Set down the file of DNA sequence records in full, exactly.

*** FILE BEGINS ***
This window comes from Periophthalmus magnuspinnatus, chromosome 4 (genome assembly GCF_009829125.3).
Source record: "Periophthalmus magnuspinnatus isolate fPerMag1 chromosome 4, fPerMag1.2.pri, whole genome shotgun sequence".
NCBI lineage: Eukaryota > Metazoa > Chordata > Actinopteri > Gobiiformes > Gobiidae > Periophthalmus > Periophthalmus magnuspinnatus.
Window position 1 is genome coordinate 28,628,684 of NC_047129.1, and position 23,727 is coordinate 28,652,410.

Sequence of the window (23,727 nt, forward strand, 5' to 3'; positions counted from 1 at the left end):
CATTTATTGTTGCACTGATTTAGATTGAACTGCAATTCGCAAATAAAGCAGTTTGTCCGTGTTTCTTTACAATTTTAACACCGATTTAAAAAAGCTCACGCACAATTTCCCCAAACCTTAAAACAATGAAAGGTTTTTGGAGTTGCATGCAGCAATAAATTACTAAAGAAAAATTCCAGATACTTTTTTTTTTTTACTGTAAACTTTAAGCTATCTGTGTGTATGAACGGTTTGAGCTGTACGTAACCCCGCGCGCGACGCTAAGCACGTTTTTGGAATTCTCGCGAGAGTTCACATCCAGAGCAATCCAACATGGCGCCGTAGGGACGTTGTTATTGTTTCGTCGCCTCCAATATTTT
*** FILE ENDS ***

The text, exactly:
This window comes from Periophthalmus magnuspinnatus, chromosome 4 (genome assembly GCF_009829125.3).
Source record: "Periophthalmus magnuspinnatus isolate fPerMag1 chromosome 4, fPerMag1.2.pri, whole genome shotgun sequence".
NCBI lineage: Eukaryota > Metazoa > Chordata > Actinopteri > Gobiiformes > Gobiidae > Periophthalmus > Periophthalmus magnuspinnatus.
Window position 1 is genome coordinate 28,628,684 of NC_047129.1, and position 23,727 is coordinate 28,652,410.

Sequence of the window (23,727 nt, forward strand, 5' to 3'; positions counted from 1 at the left end):
CATTTATTGTTGCACTGATTTAGATTGAACTGCAATTCGCAAATAAAGCAGTTTGTCCGTGTTTCTTTACAATTTTAACACCGATTTAAAAAAGCTCACGCACAATTTCCCCAAACCTTAAAACAATGAAAGGTTTTTGGAGTTGCATGCAGCAATAAATTACTAAAGAAAAATTCCAGATACTTTTTTTTTTTTACTGTAAACTTTAAGCTATCTGTGTGTATGAACGGTTTGAGCTGTACGTAACCCCGCGCGCGACGCTAAGCACGTTTTTGGAATTCTCGCGAGAGTTCACATCCAGAGCAATCCAACATGGCGCCGTAGGGACGTTGTTATTGTTTCGTCGCCTCCAATATTTT